By now, no matter what area of the country you live in—you’ve likely been impacted by the coronavirus pandemic. Whether you’re working from home, quarantined due to potential exposure, or one of few still in the office, this is a time when music might be needed more than ever. Having things that keep you motivated and in your element are essential when everything else around you is changing. Because of that, I’m going to highlight one of my favorite bands of all time, one that will help me get through these unprecedented times.
Many, many years ago, I featured a group of guys that started a band, but weren’t exactly taking stages around the world. Calling themselves Gorillaz, they were a trio making super experimental music without any real fanfare. As discussed, that debut album was so successful and high selling, what maybe could have been a one-release group decided to keep it going and make more tunes.
It took four years, but their sophomore record came out to similar accolades. Millions of albums sold, hit singles and critical success—it started to feel like this band of virtual misfits in their own virtual world could do no wrong. Musicians from all genres and walks of life wanted to collaborate with them, studios wanted to make feature films of their story, and they were getting booked to do virtual concerts all over the world. They even won perhaps music’s highest honor, with a Grammy Award for “Best Pop Collaboration with Vocals” in 2006.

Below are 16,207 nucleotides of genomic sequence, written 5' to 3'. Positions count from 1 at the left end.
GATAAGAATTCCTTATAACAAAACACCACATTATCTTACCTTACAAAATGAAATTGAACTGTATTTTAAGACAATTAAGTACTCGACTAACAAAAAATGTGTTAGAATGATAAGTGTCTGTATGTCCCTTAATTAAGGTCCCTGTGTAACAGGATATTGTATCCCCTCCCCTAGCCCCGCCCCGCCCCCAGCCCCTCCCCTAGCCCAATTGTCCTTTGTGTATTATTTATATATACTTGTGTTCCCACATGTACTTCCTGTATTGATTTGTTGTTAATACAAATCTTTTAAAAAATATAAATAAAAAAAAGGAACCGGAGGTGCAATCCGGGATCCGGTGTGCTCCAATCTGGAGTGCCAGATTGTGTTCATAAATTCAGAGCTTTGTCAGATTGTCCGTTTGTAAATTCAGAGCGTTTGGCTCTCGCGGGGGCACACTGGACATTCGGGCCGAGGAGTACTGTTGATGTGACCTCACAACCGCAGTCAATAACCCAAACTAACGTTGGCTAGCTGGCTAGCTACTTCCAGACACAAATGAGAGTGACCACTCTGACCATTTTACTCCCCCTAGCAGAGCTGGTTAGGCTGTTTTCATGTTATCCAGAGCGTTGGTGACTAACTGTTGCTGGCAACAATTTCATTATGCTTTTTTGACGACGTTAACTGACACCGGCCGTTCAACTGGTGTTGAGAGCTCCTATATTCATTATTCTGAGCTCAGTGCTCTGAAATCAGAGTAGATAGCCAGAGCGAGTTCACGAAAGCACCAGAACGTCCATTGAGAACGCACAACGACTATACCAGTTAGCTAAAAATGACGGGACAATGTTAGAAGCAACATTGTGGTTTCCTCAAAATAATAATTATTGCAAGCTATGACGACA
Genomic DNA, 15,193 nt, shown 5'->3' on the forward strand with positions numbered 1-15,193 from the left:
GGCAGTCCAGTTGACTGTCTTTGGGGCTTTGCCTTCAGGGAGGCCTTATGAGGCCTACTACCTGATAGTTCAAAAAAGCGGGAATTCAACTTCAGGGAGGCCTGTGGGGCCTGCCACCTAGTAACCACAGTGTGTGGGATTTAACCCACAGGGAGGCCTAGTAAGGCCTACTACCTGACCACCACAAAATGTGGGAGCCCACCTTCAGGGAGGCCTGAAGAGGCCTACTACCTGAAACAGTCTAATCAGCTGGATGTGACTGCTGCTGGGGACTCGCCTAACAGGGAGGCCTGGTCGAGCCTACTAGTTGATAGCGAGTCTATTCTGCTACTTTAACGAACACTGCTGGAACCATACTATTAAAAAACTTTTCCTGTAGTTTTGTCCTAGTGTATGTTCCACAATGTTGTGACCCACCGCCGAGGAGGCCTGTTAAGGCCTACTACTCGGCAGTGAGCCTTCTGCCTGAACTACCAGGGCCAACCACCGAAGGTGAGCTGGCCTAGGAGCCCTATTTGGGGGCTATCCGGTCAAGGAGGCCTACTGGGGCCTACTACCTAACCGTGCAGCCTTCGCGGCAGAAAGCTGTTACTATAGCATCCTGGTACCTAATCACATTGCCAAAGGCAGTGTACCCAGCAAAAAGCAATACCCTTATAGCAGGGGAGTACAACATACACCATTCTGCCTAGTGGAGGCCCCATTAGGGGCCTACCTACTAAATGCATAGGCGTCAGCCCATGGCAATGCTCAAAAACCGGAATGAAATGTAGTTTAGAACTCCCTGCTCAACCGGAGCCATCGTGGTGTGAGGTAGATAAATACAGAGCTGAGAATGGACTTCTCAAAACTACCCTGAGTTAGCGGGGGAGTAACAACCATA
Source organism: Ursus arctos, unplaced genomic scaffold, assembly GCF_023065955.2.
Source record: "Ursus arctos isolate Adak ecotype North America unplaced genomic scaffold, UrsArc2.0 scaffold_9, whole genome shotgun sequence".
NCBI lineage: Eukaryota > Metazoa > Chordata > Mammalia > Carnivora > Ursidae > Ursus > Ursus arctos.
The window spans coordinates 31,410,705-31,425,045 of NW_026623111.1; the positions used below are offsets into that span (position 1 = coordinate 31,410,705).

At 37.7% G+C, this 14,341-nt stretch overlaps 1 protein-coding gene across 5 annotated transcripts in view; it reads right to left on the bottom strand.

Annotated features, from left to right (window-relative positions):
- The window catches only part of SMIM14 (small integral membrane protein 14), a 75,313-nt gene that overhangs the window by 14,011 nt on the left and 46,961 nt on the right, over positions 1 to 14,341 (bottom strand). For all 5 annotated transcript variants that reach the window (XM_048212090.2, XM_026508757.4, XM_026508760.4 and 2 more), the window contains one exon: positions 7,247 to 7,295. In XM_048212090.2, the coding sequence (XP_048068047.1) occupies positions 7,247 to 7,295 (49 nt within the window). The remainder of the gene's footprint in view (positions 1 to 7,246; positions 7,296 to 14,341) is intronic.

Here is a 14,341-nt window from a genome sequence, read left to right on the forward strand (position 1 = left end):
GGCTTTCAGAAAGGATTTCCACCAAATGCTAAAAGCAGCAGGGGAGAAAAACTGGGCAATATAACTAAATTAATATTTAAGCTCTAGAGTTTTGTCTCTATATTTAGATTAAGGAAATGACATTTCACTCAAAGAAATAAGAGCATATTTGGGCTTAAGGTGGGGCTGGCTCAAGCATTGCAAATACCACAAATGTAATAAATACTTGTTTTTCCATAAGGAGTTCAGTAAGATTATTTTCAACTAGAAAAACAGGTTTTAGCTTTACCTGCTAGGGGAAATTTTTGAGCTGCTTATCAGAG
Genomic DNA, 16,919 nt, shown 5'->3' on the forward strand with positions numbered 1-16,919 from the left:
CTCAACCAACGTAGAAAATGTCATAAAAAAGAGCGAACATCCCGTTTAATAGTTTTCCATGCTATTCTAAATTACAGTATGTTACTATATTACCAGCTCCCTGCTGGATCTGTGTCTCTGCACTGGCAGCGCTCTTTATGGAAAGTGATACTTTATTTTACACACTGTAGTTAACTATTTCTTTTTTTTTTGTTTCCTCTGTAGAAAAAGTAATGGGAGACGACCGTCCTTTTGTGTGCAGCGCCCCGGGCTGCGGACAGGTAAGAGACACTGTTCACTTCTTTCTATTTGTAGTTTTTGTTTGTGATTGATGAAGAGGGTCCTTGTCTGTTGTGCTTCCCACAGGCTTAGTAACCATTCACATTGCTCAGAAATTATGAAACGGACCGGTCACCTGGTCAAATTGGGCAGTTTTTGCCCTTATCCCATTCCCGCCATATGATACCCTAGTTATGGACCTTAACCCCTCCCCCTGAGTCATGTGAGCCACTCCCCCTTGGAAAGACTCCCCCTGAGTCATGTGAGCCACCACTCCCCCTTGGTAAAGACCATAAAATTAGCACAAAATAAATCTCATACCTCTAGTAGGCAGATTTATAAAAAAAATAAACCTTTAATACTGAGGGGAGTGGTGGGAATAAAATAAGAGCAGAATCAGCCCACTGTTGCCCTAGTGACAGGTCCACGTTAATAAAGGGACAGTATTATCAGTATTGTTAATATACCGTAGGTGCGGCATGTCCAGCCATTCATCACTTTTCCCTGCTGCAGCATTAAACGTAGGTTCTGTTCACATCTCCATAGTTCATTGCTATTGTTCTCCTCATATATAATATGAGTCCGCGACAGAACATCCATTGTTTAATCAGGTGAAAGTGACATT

Today I’m focusing in on their third studio effort titled Plastic Beach which released in March of 2010. Capitalizing on the collabo success, the album features cameos from Snoop Dogg, Bobby Womack, and Lou Reed just to name a few. The response was mostly positive initially from critics, but later the effort would be referred to as one of the best albums of the decade in hindsight. Eight different music publications featured it in their top ten.
Plastic Beach debuted at number two on the Billboard 200 in the U.S. and U.K. charts alike. This one was perhaps a bit of a departure from previous work in that it could be viewed as a bit more poppy and less eclectic than prior works. It still utilizes their signature electro-funk-hip-hop/pop blend, but with much higher production and tighter hooks. Plastic Beach seems to focus more on the melody and an environmental sound space versus lyrics and poppy beats, however it’s clearly still a Gorillaz album. Unlike others, you’re not likely to hear a handful of tracks on nationwide top 40 and then the rest are simply fillers. It’s a quality record from start to finish—a Gorillaz signature.
What makes this such a unique, odd record might be the same reason why I personally love it. The collaborators are so different, each song feels like a whole new band. Perhaps my favorite songs feature a Japanese heritage artist born in Sweden, and the Lebanese National Orchestra for Oriental Arabic Music.
It’s humorous reading through critical reviews, because every writer seemed to focus on a song or two and end up labeling the record as a significantly different genre. And sometimes because the music is so fresh, they ended up creating a new one—out of sheer confusion on what to call it. Because of the success of Plastic Beach, Gorillaz were asked to headline Coachella in 2010—and their list of awards and accolades only continued to grow from there.
There are millions of quips I could have written, and this could easily have been a two thousand word blog this week. Instead, I ask you to give it a listen. I waived my white flag and surrendered to the Gorillaz’s outstanding style years ago. Whether you’re cooped up or still have your daily commute, this one is sure to make your Tuesday just a little better—and we all could use that these days. Enjoy!
Top 3 Tracks:
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